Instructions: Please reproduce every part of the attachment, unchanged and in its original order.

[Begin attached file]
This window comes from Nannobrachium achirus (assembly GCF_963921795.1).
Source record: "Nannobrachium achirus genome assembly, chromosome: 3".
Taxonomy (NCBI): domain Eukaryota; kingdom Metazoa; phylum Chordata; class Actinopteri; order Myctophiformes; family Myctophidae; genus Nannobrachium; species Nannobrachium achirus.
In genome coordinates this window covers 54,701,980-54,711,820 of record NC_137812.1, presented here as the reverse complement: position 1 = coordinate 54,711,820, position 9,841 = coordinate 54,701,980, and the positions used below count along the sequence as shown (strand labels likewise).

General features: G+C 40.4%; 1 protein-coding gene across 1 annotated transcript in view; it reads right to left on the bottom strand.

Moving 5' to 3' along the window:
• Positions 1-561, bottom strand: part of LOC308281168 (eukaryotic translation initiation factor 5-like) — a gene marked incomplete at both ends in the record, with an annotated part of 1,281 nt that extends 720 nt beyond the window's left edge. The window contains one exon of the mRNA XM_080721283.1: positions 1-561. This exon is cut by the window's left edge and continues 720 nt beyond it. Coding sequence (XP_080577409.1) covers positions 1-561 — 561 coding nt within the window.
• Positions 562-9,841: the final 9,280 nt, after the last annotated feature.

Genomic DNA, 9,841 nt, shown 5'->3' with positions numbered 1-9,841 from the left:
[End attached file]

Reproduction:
This window comes from Nannobrachium achirus (assembly GCF_963921795.1).
Source record: "Nannobrachium achirus genome assembly, chromosome: 3".
Taxonomy (NCBI): domain Eukaryota; kingdom Metazoa; phylum Chordata; class Actinopteri; order Myctophiformes; family Myctophidae; genus Nannobrachium; species Nannobrachium achirus.
In genome coordinates this window covers 54,701,980-54,711,820 of record NC_137812.1, presented here as the reverse complement: position 1 = coordinate 54,711,820, position 9,841 = coordinate 54,701,980, and the positions used below count along the sequence as shown (strand labels likewise).

General features: G+C 40.4%; 1 protein-coding gene across 1 annotated transcript in view; it reads right to left on the bottom strand.

Moving 5' to 3' along the window:
• Positions 1-561, bottom strand: part of LOC308281168 (eukaryotic translation initiation factor 5-like) — a gene marked incomplete at both ends in the record, with an annotated part of 1,281 nt that extends 720 nt beyond the window's left edge. The window contains one exon of the mRNA XM_080721283.1: positions 1-561. This exon is cut by the window's left edge and continues 720 nt beyond it. Coding sequence (XP_080577409.1) covers positions 1-561 — 561 coding nt within the window.
• Positions 562-9,841: the final 9,280 nt, after the last annotated feature.

Genomic DNA, 9,841 nt, shown 5'->3' with positions numbered 1-9,841 from the left: